Video On Demand

Innovative Twitter Interactive TV

I run a small, little known Roku Channel, called ‘Old School Social Studies Films’, which is also available for Amazon Fire TV. Being a small operator, it takes a shark in the water type mentality to obtain and increase market share. Digital advertising has helped, but courage in trying something new has a higher ROI.

That is precisely what just occured last Saturday night. As one who is experienced in videostreaming, I am aware of it’s offerings and solutions made available.

One of which, is withing the capabilities of my production & streaming suite, is an ability to incorporate Twitter posts into a videostream, by following a certain #hashtag. Typically this may be seen on 24 hour cable news channels, or sports programs pre-game and halftime shows. HoweverI’m not sure it was ever done in an entertainment/engagement capacity. Definitely never in such a minimalist budget production as this.

I took several ‘dry runs’ the week leading up to it, even still testing after the announcement was made. (Admittedly this all came together pretty rapidly, from idea to closing the deal. I like the ‘doing’ aspect of things). A few more days leading up, with one or two still taking place the day of, figuring out & testing some final scenarios. Livestreaming, in itself, can always be a challenge. All the preparation and checklists won’t change the fact you don’t begin, until you are live and viewers can already see you. Or they can’t. Either way, it’s noticeable.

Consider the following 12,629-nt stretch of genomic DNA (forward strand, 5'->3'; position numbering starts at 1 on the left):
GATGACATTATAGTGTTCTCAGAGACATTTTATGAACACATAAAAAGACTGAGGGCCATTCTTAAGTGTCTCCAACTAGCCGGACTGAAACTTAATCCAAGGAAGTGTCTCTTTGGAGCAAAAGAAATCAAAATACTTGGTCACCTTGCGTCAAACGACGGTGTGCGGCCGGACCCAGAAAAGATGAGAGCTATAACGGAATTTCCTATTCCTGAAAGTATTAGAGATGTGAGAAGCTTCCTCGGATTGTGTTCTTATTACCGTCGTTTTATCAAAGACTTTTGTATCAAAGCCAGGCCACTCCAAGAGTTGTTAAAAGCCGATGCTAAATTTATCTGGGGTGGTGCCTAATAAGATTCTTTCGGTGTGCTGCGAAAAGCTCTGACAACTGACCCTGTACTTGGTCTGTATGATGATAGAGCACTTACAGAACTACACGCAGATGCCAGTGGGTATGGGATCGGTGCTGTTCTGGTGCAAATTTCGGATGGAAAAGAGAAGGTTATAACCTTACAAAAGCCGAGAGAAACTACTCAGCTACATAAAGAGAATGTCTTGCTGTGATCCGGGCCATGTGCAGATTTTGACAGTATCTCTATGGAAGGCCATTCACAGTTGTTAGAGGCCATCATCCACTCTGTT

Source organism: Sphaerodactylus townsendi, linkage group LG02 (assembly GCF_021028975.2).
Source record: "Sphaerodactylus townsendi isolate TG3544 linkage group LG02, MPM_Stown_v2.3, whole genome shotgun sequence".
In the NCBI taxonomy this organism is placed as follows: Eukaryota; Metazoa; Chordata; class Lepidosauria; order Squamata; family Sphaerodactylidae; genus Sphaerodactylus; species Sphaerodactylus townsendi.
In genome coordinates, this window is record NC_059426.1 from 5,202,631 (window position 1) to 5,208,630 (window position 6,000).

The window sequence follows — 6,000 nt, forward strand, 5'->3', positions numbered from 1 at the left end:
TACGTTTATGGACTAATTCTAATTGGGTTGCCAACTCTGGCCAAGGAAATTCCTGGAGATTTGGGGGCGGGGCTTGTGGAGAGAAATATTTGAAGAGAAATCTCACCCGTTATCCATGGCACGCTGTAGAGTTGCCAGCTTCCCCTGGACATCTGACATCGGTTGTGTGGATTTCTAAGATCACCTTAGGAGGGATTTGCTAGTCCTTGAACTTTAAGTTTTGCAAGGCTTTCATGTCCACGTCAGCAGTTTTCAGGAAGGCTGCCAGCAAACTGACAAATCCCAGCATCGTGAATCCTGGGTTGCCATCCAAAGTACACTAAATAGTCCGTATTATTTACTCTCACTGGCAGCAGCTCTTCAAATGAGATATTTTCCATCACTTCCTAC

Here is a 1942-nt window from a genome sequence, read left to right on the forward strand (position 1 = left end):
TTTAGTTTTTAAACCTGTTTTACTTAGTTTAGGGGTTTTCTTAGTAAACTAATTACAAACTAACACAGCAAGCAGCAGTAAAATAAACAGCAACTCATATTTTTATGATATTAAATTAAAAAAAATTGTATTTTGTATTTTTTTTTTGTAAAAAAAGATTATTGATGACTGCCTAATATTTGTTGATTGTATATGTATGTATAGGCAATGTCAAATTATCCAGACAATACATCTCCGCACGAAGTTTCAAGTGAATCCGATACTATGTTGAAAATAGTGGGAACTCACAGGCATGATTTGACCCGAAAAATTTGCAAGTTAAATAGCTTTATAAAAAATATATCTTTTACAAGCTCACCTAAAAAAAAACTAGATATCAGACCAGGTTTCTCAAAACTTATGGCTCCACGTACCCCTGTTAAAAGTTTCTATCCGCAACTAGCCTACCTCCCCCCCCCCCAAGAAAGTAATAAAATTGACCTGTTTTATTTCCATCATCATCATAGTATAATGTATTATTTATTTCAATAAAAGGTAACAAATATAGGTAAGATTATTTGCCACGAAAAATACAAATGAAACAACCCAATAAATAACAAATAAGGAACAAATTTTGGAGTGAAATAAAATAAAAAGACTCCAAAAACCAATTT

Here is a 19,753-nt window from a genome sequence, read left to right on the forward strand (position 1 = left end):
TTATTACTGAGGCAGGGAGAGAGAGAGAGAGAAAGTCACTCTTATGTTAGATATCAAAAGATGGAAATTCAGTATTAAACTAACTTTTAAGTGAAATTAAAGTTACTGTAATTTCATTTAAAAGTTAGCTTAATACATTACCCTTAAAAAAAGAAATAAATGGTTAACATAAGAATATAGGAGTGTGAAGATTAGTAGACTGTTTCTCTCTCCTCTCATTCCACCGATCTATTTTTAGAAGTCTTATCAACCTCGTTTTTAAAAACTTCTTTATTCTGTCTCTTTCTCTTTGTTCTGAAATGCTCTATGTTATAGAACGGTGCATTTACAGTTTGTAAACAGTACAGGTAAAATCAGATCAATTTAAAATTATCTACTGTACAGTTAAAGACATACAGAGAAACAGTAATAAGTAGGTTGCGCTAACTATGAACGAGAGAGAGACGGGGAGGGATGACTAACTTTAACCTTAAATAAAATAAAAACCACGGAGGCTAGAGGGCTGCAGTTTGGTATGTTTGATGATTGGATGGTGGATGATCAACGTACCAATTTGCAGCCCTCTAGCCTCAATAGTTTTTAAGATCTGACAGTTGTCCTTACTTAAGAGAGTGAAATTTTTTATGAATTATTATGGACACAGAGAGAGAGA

We did have buffering at first, such so that I dropped the bitrate a decent amount, yet wasn’t noticeable on the stream and fortunately, not at all for the crisp text of the Twitter feed. I was so guarded of the internet connections upstream that I was using my mobile phone on a nearby hotspot (Xfinity) and tethering internet to my Roku TV to view it, as I didn’t want to use the main internet connection which was busy upstreaming the feed.

Once the film began, I brought up the Tweets. Again any Tweet using #Plan9Live was captured and used to the embedded overlay, which ended up being seen on viewers TVs. I won’t deny that some tweets weren’t from my friends or contacts of mine, but it did have legitimately those from viewers who were just tuned in and checking out the stream, likely thru the Facebook pages event, or thru an advertising campaign.

From there, it was flawless. Participation numbers seemed lower than hoped, but it was an achievement in doing such an innovative event. I recently watched the show ‘Valley Of The Boom’ about startups & Silicon Valley in the 90s, which dove into the storyline of iBash, an attempted, yet unsuccessful 1999 video stream of a dot com’s mixer party/all out bash. I like to think failed plans like that led the way to small operations like a tiny Roku channel to do things different.